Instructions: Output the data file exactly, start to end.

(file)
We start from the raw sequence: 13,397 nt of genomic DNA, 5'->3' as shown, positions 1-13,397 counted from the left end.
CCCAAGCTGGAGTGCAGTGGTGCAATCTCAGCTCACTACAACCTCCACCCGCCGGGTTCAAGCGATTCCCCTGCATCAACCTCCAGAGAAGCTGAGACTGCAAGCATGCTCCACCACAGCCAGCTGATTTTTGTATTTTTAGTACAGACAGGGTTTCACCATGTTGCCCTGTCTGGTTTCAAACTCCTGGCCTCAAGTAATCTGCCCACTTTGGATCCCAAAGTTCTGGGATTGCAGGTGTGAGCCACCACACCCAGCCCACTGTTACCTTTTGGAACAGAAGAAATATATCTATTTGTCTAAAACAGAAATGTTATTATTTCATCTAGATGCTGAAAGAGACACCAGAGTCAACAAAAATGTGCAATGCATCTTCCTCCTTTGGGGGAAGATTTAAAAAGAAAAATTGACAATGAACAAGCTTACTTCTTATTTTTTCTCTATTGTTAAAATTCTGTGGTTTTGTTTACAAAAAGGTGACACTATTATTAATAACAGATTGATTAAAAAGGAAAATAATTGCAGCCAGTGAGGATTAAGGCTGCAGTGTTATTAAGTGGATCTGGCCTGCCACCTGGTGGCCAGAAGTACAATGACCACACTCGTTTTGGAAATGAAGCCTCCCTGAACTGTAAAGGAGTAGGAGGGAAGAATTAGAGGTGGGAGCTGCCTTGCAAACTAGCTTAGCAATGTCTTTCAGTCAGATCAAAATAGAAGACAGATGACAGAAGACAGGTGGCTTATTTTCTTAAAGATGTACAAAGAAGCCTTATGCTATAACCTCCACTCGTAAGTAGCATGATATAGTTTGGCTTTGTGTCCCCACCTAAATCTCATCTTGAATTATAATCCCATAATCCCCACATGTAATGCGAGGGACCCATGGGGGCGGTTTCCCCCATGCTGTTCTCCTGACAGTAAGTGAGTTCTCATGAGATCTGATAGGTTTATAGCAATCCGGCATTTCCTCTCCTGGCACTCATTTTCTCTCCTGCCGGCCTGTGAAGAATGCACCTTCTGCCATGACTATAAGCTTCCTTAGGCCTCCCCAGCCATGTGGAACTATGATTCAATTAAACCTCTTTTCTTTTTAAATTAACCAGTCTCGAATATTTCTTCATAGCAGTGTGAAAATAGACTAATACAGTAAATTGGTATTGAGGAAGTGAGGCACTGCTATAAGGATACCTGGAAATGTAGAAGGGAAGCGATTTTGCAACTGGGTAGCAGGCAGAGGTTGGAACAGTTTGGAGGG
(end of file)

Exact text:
We start from the raw sequence: 13,397 nt of genomic DNA, 5'->3' as shown, positions 1-13,397 counted from the left end.
CCCAAGCTGGAGTGCAGTGGTGCAATCTCAGCTCACTACAACCTCCACCCGCCGGGTTCAAGCGATTCCCCTGCATCAACCTCCAGAGAAGCTGAGACTGCAAGCATGCTCCACCACAGCCAGCTGATTTTTGTATTTTTAGTACAGACAGGGTTTCACCATGTTGCCCTGTCTGGTTTCAAACTCCTGGCCTCAAGTAATCTGCCCACTTTGGATCCCAAAGTTCTGGGATTGCAGGTGTGAGCCACCACACCCAGCCCACTGTTACCTTTTGGAACAGAAGAAATATATCTATTTGTCTAAAACAGAAATGTTATTATTTCATCTAGATGCTGAAAGAGACACCAGAGTCAACAAAAATGTGCAATGCATCTTCCTCCTTTGGGGGAAGATTTAAAAAGAAAAATTGACAATGAACAAGCTTACTTCTTATTTTTTCTCTATTGTTAAAATTCTGTGGTTTTGTTTACAAAAAGGTGACACTATTATTAATAACAGATTGATTAAAAAGGAAAATAATTGCAGCCAGTGAGGATTAAGGCTGCAGTGTTATTAAGTGGATCTGGCCTGCCACCTGGTGGCCAGAAGTACAATGACCACACTCGTTTTGGAAATGAAGCCTCCCTGAACTGTAAAGGAGTAGGAGGGAAGAATTAGAGGTGGGAGCTGCCTTGCAAACTAGCTTAGCAATGTCTTTCAGTCAGATCAAAATAGAAGACAGATGACAGAAGACAGGTGGCTTATTTTCTTAAAGATGTACAAAGAAGCCTTATGCTATAACCTCCACTCGTAAGTAGCATGATATAGTTTGGCTTTGTGTCCCCACCTAAATCTCATCTTGAATTATAATCCCATAATCCCCACATGTAATGCGAGGGACCCATGGGGGCGGTTTCCCCCATGCTGTTCTCCTGACAGTAAGTGAGTTCTCATGAGATCTGATAGGTTTATAGCAATCCGGCATTTCCTCTCCTGGCACTCATTTTCTCTCCTGCCGGCCTGTGAAGAATGCACCTTCTGCCATGACTATAAGCTTCCTTAGGCCTCCCCAGCCATGTGGAACTATGATTCAATTAAACCTCTTTTCTTTTTAAATTAACCAGTCTCGAATATTTCTTCATAGCAGTGTGAAAATAGACTAATACAGTAAATTGGTATTGAGGAAGTGAGGCACTGCTATAAGGATACCTGGAAATGTAGAAGGGAAGCGATTTTGCAACTGGGTAGCAGGCAGAGGTTGGAACAGTTTGGAGGG